The first room was nothing to blog about, but in the interest of completeness, it was a dark miniature cinema with maybe six backless benches for people to sit on and watch the far wall. The kids in our party of about 30 sat down, while the adults dutifully lined along the back standing. People were still sorting themselves out when the current 'time tunnel' credits swirled into view and suddenly the eleventh Doctor's voice was filling the room…

"There are fixed points in time where things must always stay the way they are. This is not one of them, this is an opportunity, a temporal tipping point. Whatever happens today will change future events, create its own timeline, its own reality. The future pivots around YOU, here, now. So do good! For humanity, and for Earth. Come on. Be extraordinary."

Wow. We were about to become a part of a classic. Ah, no, wait, that was just a quote from Cold Blood. This was a montage of clips from the series that had been current when the exhibition had opened a year ago. Well, this was good too. I'd watched most of Ecclestone's era on a similarly sized giant screen and a series of Tennant's this way, so it was good to also experience Smith's Doctor in a cinematic environment. Murray Gold's triumphant music has never been so effective.

It must be said though, these clips went on for quite a while, and given that the whole story was supposed to last maybe half an hour, I did wonder just how much of the running time they were trying to get away with here.

These 'opening credits' over, the white crack in the universe appeared on the screen, along with further relevant dialogue. And then the crack opened. Literally, it lined up with the vertical black crack that had been visible as a hairline fracture throughout the preceding movie, and slid apart like a pair of doors on Star Trek, revealing a room behind!

Suddenly our human tour guide piped-up:

"Okay guys, if you'd like to step through the crack in time into Starship UK!"

Perhaps I ought to have pointed out to her that:

1. it was actually a crack in the universe,

2. if we stepped through then we'd be erased from history, and

3. for this reason Starship UK could not possibly be waiting for us on the other side.

Well, all the evidence to the contrary was rather backing up her version, so I guess this actually was the brand new concept of a 'crack in time', and not an element from the TV series after all. :(

(well, maybe we'd somehow come through the crack in the hull seen at the end of that episode)

Anyway, we all slowly piled through, passing a Smiler on the right, and arrived in the starship's similarly dim museum.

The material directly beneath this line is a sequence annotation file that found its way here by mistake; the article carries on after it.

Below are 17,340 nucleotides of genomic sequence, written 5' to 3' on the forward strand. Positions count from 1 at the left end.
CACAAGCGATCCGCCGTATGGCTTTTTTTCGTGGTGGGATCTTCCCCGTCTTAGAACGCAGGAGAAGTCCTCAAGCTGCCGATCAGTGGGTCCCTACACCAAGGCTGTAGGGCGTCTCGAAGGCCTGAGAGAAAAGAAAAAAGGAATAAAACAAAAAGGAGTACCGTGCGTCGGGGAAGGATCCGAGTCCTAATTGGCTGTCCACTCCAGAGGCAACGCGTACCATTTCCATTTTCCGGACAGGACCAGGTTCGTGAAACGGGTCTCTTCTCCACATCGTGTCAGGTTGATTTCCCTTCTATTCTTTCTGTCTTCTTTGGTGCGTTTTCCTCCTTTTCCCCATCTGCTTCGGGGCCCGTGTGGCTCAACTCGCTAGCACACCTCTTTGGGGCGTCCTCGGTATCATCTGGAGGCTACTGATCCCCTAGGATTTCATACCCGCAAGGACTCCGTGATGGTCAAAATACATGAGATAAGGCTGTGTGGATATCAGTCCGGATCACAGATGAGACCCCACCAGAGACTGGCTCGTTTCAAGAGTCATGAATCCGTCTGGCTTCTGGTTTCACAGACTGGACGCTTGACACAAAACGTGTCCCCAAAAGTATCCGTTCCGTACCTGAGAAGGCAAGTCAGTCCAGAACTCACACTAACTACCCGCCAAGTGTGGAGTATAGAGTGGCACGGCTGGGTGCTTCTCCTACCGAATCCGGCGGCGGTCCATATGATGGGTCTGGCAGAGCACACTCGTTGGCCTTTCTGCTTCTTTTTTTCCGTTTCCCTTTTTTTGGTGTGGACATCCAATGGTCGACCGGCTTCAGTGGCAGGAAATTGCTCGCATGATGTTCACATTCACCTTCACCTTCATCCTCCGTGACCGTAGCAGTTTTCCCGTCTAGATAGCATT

Yes, within a Doctor Who audio-visual exhibition, we found ourselves inside an audio-visual exhibition in the future! Alas, there was neither the time nor the room to look around at the exhibits, which included an excerpt from a bulletin about solar flares devastating the Earth, a painting by Leonardo da Vinci from Vincent And The Doctor, the throne of Rosanna Calvierri from The Vampires Of Venice, and King Albert's enormous telescope from Tooth And Claw. That these were all from the Earth of 2012's past somewhat wasted the futuristic setting, making the experience more akin to that of being within an ordinary museum in the present day. If I had been younger, I might have felt cheated.

Anyway, these exhibits were illuminated for us by Guide Node 8251/Amber - an information node similar to the ones in Silence In The Library / Forest Of The Dead and quite the most impressive effect in the whole presentation. I don't know how they got her moving disembodied face to appear on that statue, and don't really want to know. She looked awesome! Incidental music hides as part of the exhibition.

Suddenly someone hacks into the museum's systems and appears on the screen that had previously displayed the solar flare warning.

It's the Doctor!

He's in his usual on-screen multiple edits hidden by bursts of static mode, which he does a lot in extra-canonical stuff. He explains that the coallition of the unwilling (my phrase) from The Pandorica Opens / The Big Bang have trapped him in the Pandorica's spare, catchily named the Pandorica 2. Thoughtful of them to put a camera, microphone, screen and speakers in there for him to contact us via.

Well, that's what I think now. At the time I couldn't shake the rush that that was the actual Doctor there, addressing us all directly... and looking in part at ME! :) Cynicism fled from my brain as the suspension of disbelief succeeded in a way it had only ever dreamt of doing on the telly...

"Right. Last time I was trapped in this box I made a plan in case this ever happened to me again. I used the psychic settings on the screwdriver to try and find Amy Pond and get her to bring the TARDIS back to me. Excellent plan. Brilliant plan! Tiny little mistake in the execution of the plan. Instead of Amy Pond and my TARDIS… I've got a bunch of people out shopping."

He also name-checks Rory. Given his separation from the two of them, and that the exhibition opened in February 2011, I'd place this after Good Night and before his lone travelling in the 16th National Television Awards, itself prior to The Impossible Astronaut. But I could be wrong…

Anyhew, the Doctor further explains that if the screwdriver has homed in on us lot, then then TARDIS must be quite close to us, one second out of phase with the material universe "which doesn't make any sense but sounds pretty cool." What also doesn't make any sense is why it's on Starship UK in the first place. I guess the aliens who incarcerated him must have captured him during a return visit here.